In the first 2 years after my diagnosis, everyone else that I knew who had pancreatic cancer had died. I felt guilty that I was still alive. It was only after meeting other survivors at a PanCAN Purplestride event in Sioux Falls, SD did I finally learn to appreciate each and every day of life. I have learned to accept my physical limitations, but I view every day as a gift from God. Five years and still cancer free is a good reason to celebrate life!
Thank you for sharing your story. I love to hear from others. You are a survivor! Wow awesome! You have paid your dues! It is such a scary thing this beast called cancer. But people do beat it and it makes me happy! It gives me courage.
Two years ago, the biopsy of my right kidney revealed a sarcoma tumour – kidney cancer is rare but a sarcoma is even rarer. Last week I had my fourth CT and MRI and this week, I was given the results. No evidence of disease, I was told, and I now will go to yearly checkups. I hate the MRI but just "tough it out." I've no words of advice. Think all of us have to do what works for best for us. In my case, I started following a few other kidney cancer patients, and their stories were horrific. I found them to be brave and a lot stronger than I am. Some have since died, but every day, they inspire and humble me. Whenever that anxiety, that fear, that worry comes, my memories of these wonderful people push it aside. Hope this helps.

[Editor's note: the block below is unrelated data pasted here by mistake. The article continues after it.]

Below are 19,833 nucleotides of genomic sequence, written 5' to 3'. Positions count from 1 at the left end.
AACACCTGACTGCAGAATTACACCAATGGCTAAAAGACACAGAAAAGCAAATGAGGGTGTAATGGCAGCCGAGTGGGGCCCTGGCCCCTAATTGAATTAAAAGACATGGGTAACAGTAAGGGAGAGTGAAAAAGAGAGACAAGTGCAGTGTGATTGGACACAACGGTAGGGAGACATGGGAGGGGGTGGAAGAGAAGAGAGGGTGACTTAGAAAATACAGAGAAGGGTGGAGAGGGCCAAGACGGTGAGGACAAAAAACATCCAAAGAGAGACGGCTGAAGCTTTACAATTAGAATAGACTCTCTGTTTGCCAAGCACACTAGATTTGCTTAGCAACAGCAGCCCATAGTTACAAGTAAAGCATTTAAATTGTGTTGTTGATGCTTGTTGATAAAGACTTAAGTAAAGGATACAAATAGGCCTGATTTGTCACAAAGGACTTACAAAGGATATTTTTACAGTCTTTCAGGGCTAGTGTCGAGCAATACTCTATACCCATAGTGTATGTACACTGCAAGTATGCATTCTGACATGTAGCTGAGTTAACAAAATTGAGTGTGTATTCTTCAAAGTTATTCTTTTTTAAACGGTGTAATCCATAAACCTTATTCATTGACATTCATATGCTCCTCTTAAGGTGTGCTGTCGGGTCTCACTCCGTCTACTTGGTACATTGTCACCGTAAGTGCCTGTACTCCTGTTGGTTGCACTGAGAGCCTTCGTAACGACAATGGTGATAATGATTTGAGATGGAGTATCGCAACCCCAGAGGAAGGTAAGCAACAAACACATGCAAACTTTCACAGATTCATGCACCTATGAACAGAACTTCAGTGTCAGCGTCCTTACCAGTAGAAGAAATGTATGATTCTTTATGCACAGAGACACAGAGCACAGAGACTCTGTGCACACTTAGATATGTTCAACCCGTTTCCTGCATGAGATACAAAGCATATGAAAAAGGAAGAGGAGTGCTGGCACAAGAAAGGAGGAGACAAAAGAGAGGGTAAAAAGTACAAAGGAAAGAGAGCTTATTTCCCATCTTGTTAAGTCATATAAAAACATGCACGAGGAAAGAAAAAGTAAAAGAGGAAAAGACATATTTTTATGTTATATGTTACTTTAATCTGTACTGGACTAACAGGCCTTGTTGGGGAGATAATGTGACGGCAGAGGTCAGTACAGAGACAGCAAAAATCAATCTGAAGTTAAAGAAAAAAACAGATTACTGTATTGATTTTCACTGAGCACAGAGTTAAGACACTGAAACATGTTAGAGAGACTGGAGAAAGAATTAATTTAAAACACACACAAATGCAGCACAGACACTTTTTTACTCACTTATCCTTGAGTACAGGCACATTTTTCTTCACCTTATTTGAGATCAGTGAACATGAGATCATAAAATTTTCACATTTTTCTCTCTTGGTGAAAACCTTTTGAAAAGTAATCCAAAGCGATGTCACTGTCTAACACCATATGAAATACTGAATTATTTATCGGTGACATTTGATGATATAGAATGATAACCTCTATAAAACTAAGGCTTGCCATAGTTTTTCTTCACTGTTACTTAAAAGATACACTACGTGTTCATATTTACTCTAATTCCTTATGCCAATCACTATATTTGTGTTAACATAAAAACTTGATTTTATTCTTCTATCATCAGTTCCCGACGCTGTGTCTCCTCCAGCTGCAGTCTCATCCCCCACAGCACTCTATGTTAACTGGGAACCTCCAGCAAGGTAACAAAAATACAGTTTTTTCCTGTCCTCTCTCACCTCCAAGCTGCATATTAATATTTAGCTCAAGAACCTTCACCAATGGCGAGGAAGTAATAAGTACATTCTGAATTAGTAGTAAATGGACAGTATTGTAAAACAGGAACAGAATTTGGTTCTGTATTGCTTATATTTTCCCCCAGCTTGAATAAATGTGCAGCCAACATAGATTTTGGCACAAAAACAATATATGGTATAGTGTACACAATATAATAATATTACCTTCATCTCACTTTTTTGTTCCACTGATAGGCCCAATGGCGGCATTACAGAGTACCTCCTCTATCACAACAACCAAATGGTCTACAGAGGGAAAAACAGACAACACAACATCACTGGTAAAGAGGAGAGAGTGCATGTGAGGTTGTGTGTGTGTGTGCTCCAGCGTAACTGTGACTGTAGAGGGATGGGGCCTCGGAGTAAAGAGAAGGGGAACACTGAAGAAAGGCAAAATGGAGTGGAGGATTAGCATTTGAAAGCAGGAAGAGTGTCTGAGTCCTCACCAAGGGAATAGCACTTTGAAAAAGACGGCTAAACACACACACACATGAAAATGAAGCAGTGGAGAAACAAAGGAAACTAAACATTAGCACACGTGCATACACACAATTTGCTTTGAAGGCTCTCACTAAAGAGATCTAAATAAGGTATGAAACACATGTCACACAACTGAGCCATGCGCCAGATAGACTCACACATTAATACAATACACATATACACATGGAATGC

Hello @azkidney57 You are certainly correct that cancer certainly changes lives, outlooks on life, and how you look at the calendar! My wife fought her war with a different cancer (brain) but I well recall how the calendar of our lives changed as we went appointment to appointment. First monthly, then every other, quarterly, and then thought we'd hit it big when the oncologist suggested every six months!
The fear and stress of testing and therapies can be overwhelming, too! My wife always had me sit at her feet during her MRIs and touch her. I can still hear all that thumping, whirring, etc. in my sleep!
I wish you nothing but the best going forward.
Strength, courage, and peace!
I was diagnosed with esophageal cancer last Dec and had surgery April 10th of this year. My first 3 month checkup showed NED however there are a couple of spots on my liver that have darkened since the last CT so per the radiologist suggested an MRI as the spots are too small to biopsy.
Yes, I too have scan anxiety, not quite as bad as when I went thru the initial staging process but still always in the back of my mind.